NOTE: If you Google “#1 houseplant” you will get Golden Pothos (Devil’s Ivy).

This is, in fact, living in my cubicle right now, but it isn’t mine – it’s the company’s plant. It was invading my cube so I cut a bunch off and made it into a “laurel wreath” to put on the IT guy’s head yesterday. So I will say it’s certainly another good, healthy plant, but I haven’t raised any myself to know how to care for it.

 

 

8 thoughts on “The Quest for Immortality… in Houseplants”

  1. My wife used to do much the same type of experimentation. But, now, she finally is able to keep things alive. With no help from her husband, let me tell you. There’s one cactus that we’ve had since we were married 14 years ago that I’ve tried to kill on numerous occasions. It’s now blooming.

    And I’ve been warned that if I do anything to it now… I may have my buds nipped… yep.

  2. True, they are listed as (often) containing “Croton oil” (such original naming conventions) that causes GI problems. Of course they didn’t say “in lizards” but, eh.

  3. Nice list. I too suffer from the “not enough light in the house to grow plants” syndrome. I just found a ZZ that wasn’t too over priced (seriously, why are they so expensive?) and I have high hopes for it given everything I’ve heard. I also have two devil’s ivy and I can tell you they can go ages without water and can live in very dark conditions. However, I think I may have found the minimum light limit for one. It was holding on, but I decided to be nice and move it to a slightly brighter area. The other plant that I’ve been surprised with is moth orchids. All my shady window sills are filled with them. I only water them every one or two weeks at best. Stop looking at me like that, those orchids are nigh immortal I tell you! People keep give me their orchids because they are afraid they’ll kill them. So, yeah, I’m rapidly running out of room for them. Anyone in the Portland, Oregon area want a free orchid? Btw, I’ve tried dracaena and thoroughly killed it within a month.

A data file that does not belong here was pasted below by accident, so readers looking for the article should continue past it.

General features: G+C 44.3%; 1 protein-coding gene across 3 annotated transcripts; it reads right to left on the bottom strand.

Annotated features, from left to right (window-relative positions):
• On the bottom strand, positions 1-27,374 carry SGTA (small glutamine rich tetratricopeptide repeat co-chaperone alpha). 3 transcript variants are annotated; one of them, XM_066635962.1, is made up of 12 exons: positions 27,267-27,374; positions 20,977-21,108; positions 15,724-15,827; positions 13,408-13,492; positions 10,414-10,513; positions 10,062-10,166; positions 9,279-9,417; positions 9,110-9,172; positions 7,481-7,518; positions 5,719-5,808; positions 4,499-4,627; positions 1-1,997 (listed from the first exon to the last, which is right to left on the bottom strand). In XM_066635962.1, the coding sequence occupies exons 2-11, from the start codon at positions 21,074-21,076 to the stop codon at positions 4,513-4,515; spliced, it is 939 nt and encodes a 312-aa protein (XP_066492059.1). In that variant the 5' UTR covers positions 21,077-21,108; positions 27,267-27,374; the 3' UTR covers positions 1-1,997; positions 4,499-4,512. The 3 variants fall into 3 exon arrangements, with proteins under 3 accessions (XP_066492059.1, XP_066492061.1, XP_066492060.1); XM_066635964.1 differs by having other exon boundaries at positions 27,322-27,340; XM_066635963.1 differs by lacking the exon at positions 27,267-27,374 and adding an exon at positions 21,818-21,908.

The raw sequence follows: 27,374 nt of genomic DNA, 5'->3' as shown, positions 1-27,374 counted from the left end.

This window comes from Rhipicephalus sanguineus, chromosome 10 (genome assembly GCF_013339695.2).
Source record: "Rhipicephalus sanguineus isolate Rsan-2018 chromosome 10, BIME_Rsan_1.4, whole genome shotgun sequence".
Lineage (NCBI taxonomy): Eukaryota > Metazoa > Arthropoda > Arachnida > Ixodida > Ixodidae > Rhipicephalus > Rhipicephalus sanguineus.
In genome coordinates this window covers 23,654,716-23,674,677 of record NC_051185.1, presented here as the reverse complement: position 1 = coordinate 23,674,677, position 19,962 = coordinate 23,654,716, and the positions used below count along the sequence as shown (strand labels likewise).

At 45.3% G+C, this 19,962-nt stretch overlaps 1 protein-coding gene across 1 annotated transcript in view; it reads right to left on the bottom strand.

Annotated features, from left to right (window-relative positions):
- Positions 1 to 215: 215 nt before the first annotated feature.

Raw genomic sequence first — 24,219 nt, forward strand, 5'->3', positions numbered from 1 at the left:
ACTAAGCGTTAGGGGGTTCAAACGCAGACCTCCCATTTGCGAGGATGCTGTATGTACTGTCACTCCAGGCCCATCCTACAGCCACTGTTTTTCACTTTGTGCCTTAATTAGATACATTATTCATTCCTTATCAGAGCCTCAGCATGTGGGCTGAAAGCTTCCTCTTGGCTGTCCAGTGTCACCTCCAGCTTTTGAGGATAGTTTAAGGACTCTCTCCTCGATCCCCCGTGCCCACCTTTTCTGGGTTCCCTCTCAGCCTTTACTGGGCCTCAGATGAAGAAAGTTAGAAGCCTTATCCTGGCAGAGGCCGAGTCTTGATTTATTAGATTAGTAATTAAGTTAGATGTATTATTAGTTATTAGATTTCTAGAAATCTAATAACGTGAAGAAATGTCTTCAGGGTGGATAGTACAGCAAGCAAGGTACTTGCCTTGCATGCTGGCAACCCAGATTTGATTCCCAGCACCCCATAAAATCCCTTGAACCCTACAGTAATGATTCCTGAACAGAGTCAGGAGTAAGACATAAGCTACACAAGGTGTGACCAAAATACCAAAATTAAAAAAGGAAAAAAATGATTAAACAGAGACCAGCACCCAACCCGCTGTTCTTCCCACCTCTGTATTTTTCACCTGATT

4. hahaha… man, I agree. Devil’s ivy is IMPOSSIBLE to kill. But my bro-in-law got a weird weed from a cultivar carnivorous plant he ordered from Mexico. He said he tried to kill this weed, which was a succulent… so many times. And it never died. In fact, he showed me the thing… it had kerosene poured on it and was lit on fire. And the thing grew back! What’s more… it wasn’t half bad looking… We have no idea what it is still, and we took it to the atlanta botanical gardens, and the head guy there who is friends with my bro-in-law… he still doesn’t know what it is, I think. I’ll email him and try to find out if he’s learned anything yet… but that is the craziest plant I’ve ever known. If part of it is hurt… it buds new plants… sorta like how a planarian will behave if you cut it with a scalpel (I looove planarians, btw. If you ever drew one for me, I don’t want to think of how much I’d die. They are CUUUUTE ^3^ )

Leave a Reply

Your email address will not be published. Required fields are marked *